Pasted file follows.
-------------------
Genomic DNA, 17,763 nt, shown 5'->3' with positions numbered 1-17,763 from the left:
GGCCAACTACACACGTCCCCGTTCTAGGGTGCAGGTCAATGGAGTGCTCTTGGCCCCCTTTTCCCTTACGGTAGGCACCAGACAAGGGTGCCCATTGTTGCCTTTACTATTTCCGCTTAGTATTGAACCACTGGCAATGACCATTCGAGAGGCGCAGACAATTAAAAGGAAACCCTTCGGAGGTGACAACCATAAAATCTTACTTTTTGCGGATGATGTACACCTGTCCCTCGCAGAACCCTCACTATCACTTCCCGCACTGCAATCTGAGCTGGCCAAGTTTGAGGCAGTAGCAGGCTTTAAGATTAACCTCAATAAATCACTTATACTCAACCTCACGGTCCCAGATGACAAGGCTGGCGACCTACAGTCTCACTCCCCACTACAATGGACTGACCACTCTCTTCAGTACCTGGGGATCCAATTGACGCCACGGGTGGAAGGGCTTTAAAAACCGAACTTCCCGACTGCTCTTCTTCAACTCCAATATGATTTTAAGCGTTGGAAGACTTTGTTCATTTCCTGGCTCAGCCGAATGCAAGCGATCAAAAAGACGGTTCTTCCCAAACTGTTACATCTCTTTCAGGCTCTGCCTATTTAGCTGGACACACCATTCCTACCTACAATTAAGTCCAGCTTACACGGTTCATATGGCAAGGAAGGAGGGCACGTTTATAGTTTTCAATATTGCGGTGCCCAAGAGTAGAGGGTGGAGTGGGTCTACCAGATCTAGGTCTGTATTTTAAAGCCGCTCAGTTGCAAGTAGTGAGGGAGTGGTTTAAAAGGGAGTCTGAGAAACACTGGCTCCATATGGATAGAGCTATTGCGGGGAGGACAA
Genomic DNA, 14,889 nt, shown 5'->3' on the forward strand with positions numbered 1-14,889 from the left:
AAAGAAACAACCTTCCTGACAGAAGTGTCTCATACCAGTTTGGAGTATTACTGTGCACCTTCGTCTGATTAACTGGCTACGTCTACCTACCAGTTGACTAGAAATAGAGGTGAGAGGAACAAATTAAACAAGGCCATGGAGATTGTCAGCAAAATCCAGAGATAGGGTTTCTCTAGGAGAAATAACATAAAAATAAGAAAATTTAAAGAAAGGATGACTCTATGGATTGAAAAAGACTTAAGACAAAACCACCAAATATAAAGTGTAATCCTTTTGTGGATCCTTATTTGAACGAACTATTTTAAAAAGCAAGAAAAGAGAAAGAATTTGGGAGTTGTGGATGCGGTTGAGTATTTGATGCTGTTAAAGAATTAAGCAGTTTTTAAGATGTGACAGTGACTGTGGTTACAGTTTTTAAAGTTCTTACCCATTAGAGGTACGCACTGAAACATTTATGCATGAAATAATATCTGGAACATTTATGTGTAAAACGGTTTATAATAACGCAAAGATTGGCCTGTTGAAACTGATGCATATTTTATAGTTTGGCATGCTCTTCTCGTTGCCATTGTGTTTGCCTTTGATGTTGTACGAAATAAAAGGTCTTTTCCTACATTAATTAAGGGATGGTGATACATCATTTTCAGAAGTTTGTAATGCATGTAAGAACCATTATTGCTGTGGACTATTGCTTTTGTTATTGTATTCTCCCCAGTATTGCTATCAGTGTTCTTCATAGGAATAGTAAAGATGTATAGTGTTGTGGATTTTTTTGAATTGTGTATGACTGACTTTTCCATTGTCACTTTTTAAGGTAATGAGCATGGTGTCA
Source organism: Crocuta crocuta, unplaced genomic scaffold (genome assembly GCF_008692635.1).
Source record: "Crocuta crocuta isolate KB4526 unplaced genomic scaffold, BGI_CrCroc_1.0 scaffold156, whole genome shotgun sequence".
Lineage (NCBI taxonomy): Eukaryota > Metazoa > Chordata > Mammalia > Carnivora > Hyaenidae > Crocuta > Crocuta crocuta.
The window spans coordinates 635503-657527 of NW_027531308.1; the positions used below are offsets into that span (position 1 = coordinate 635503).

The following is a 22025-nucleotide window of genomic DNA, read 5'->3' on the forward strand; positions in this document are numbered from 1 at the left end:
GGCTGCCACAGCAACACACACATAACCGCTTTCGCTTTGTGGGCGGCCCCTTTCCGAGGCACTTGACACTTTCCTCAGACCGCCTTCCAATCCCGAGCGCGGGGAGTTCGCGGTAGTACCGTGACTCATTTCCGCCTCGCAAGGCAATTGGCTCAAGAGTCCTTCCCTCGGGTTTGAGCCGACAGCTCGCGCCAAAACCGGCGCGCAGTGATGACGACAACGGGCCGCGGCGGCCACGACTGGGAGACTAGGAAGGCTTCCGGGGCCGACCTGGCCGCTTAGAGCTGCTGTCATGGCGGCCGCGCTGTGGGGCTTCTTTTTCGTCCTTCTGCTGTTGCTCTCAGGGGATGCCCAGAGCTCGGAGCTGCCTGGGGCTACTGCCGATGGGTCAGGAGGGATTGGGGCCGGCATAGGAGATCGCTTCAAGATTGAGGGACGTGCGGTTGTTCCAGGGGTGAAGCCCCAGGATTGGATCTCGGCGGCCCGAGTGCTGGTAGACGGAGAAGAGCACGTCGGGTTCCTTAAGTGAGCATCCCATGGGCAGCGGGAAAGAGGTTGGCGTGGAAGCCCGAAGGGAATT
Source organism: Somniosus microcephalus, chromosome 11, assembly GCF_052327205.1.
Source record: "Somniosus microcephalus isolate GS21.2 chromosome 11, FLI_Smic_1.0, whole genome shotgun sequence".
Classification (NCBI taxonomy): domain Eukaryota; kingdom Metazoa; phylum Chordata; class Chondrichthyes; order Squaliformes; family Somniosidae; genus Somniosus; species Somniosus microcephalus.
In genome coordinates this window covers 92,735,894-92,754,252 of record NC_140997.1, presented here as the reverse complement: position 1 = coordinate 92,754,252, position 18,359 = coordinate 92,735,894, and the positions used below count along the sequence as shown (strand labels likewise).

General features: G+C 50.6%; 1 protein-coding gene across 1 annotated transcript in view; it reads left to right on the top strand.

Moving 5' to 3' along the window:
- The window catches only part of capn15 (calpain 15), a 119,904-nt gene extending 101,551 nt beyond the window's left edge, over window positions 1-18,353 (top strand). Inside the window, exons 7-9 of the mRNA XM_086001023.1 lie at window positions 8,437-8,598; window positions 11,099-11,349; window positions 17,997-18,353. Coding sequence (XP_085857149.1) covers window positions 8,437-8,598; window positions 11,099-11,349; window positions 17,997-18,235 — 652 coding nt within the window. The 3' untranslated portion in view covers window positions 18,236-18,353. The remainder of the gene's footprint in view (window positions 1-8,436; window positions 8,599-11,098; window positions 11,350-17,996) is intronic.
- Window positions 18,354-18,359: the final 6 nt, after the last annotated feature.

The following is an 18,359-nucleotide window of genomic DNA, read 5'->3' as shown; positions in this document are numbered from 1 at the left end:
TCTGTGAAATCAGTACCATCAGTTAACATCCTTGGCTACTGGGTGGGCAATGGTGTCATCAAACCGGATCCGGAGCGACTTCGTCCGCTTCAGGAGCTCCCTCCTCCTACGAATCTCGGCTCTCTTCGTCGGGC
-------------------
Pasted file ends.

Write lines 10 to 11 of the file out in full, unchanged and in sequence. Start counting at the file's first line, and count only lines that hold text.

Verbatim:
GGCTGCCACAGCAACACACACATAACCGCTTTCGCTTTGTGGGCGGCCCCTTTCCGAGGCACTTGACACTTTCCTCAGACCGCCTTCCAATCCCGAGCGCGGGGAGTTCGCGGTAGTACCGTGACTCATTTCCGCCTCGCAAGGCAATTGGCTCAAGAGTCCTTCCCTCGGGTTTGAGCCGACAGCTCGCGCCAAAACCGGCGCGCAGTGATGACGACAACGGGCCGCGGCGGCCACGACTGGGAGACTAGGAAGGCTTCCGGGGCCGACCTGGCCGCTTAGAGCTGCTGTCATGGCGGCCGCGCTGTGGGGCTTCTTTTTCGTCCTTCTGCTGTTGCTCTCAGGGGATGCCCAGAGCTCGGAGCTGCCTGGGGCTACTGCCGATGGGTCAGGAGGGATTGGGGCCGGCATAGGAGATCGCTTCAAGATTGAGGGACGTGCGGTTGTTCCAGGGGTGAAGCCCCAGGATTGGATCTCGGCGGCCCGAGTGCTGGTAGACGGAGAAGAGCACGTCGGGTTCCTTAAGTGAGCATCCCATGGGCAGCGGGAAAGAGGTTGGCGTGGAAGCCCGAAGGGAATT
Source organism: Somniosus microcephalus, chromosome 11, assembly GCF_052327205.1.